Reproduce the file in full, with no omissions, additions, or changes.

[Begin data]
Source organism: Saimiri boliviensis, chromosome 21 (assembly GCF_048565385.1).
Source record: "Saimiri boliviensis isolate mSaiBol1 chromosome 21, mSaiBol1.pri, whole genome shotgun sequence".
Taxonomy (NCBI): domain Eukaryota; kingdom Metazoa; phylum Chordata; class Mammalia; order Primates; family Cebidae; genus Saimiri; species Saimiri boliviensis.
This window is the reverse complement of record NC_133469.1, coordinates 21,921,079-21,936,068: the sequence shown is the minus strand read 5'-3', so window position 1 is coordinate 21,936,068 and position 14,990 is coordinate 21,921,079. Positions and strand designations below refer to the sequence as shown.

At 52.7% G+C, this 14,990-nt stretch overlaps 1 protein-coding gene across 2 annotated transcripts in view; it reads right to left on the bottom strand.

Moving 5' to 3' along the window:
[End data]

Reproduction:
Source organism: Saimiri boliviensis, chromosome 21 (assembly GCF_048565385.1).
Source record: "Saimiri boliviensis isolate mSaiBol1 chromosome 21, mSaiBol1.pri, whole genome shotgun sequence".
Taxonomy (NCBI): domain Eukaryota; kingdom Metazoa; phylum Chordata; class Mammalia; order Primates; family Cebidae; genus Saimiri; species Saimiri boliviensis.
This window is the reverse complement of record NC_133469.1, coordinates 21,921,079-21,936,068: the sequence shown is the minus strand read 5'-3', so window position 1 is coordinate 21,936,068 and position 14,990 is coordinate 21,921,079. Positions and strand designations below refer to the sequence as shown.

At 52.7% G+C, this 14,990-nt stretch overlaps 1 protein-coding gene across 2 annotated transcripts in view; it reads right to left on the bottom strand.

Moving 5' to 3' along the window: